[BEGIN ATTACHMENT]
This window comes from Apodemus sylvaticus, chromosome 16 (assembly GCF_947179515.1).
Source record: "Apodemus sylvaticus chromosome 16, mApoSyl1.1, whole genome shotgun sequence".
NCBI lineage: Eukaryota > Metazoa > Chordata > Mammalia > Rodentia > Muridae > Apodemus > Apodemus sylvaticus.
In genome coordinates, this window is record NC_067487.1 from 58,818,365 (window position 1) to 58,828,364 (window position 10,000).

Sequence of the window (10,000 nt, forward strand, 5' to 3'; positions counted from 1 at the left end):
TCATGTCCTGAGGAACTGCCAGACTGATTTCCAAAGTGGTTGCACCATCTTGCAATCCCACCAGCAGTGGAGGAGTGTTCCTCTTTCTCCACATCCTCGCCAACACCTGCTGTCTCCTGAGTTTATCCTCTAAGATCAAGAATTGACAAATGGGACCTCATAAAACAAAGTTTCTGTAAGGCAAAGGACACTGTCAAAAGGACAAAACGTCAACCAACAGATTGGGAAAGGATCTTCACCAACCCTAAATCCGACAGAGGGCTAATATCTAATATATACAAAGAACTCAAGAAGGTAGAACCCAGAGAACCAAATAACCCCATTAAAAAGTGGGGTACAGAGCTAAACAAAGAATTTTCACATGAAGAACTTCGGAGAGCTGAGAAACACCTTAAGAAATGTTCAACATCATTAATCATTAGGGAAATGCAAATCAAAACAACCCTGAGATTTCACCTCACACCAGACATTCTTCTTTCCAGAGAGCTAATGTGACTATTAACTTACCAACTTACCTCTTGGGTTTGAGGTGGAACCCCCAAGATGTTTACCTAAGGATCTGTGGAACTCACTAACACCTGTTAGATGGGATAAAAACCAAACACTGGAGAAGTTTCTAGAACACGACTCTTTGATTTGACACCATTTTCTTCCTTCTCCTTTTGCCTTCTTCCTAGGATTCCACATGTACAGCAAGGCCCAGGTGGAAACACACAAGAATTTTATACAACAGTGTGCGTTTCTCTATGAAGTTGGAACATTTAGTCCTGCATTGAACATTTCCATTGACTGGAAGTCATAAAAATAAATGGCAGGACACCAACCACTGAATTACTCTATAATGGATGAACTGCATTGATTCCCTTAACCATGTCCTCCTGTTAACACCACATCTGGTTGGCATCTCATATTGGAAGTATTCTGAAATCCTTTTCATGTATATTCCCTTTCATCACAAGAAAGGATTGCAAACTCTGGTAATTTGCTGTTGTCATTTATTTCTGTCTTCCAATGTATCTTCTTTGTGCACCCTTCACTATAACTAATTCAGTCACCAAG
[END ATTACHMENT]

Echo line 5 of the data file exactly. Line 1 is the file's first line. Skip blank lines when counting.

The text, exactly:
Sequence of the window (10,000 nt, forward strand, 5' to 3'; positions counted from 1 at the left end):